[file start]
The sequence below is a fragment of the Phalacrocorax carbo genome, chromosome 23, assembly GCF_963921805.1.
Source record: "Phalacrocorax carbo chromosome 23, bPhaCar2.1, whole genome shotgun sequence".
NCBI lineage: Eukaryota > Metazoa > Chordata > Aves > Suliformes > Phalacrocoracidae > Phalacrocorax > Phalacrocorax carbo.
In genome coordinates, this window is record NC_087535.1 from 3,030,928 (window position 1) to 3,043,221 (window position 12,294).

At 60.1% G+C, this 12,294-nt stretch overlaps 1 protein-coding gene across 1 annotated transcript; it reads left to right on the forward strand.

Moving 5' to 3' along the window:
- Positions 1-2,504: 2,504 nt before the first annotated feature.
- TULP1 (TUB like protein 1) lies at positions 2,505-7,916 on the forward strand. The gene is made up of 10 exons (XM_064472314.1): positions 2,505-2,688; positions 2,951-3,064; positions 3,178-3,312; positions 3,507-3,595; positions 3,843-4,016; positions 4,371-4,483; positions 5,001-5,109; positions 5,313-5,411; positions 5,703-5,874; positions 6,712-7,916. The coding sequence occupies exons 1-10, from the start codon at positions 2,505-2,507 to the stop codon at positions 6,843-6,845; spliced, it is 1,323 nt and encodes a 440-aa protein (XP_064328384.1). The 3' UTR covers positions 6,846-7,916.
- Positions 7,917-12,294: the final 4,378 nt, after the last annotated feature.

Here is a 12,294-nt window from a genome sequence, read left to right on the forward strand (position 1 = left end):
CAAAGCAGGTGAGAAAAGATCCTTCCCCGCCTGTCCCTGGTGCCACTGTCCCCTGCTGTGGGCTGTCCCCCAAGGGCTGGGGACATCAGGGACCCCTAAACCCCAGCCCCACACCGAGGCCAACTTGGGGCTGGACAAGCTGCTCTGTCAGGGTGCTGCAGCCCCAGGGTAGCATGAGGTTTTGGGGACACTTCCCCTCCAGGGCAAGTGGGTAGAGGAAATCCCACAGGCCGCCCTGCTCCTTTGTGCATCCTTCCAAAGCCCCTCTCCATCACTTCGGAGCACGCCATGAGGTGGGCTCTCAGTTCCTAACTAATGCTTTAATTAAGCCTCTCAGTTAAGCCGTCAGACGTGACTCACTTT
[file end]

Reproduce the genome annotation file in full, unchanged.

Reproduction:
The sequence below is a fragment of the Phalacrocorax carbo genome, chromosome 23, assembly GCF_963921805.1.
Source record: "Phalacrocorax carbo chromosome 23, bPhaCar2.1, whole genome shotgun sequence".
NCBI lineage: Eukaryota > Metazoa > Chordata > Aves > Suliformes > Phalacrocoracidae > Phalacrocorax > Phalacrocorax carbo.
In genome coordinates, this window is record NC_087535.1 from 3,030,928 (window position 1) to 3,043,221 (window position 12,294).

At 60.1% G+C, this 12,294-nt stretch overlaps 1 protein-coding gene across 1 annotated transcript; it reads left to right on the forward strand.

Moving 5' to 3' along the window:
- Positions 1-2,504: 2,504 nt before the first annotated feature.
- TULP1 (TUB like protein 1) lies at positions 2,505-7,916 on the forward strand. The gene is made up of 10 exons (XM_064472314.1): positions 2,505-2,688; positions 2,951-3,064; positions 3,178-3,312; positions 3,507-3,595; positions 3,843-4,016; positions 4,371-4,483; positions 5,001-5,109; positions 5,313-5,411; positions 5,703-5,874; positions 6,712-7,916. The coding sequence occupies exons 1-10, from the start codon at positions 2,505-2,507 to the stop codon at positions 6,843-6,845; spliced, it is 1,323 nt and encodes a 440-aa protein (XP_064328384.1). The 3' UTR covers positions 6,846-7,916.
- Positions 7,917-12,294: the final 4,378 nt, after the last annotated feature.

Here is a 12,294-nt window from a genome sequence, read left to right on the forward strand (position 1 = left end):
CAAAGCAGGTGAGAAAAGATCCTTCCCCGCCTGTCCCTGGTGCCACTGTCCCCTGCTGTGGGCTGTCCCCCAAGGGCTGGGGACATCAGGGACCCCTAAACCCCAGCCCCACACCGAGGCCAACTTGGGGCTGGACAAGCTGCTCTGTCAGGGTGCTGCAGCCCCAGGGTAGCATGAGGTTTTGGGGACACTTCCCCTCCAGGGCAAGTGGGTAGAGGAAATCCCACAGGCCGCCCTGCTCCTTTGTGCATCCTTCCAAAGCCCCTCTCCATCACTTCGGAGCACGCCATGAGGTGGGCTCTCAGTTCCTAACTAATGCTTTAATTAAGCCTCTCAGTTAAGCCGTCAGACGTGACTCACTTT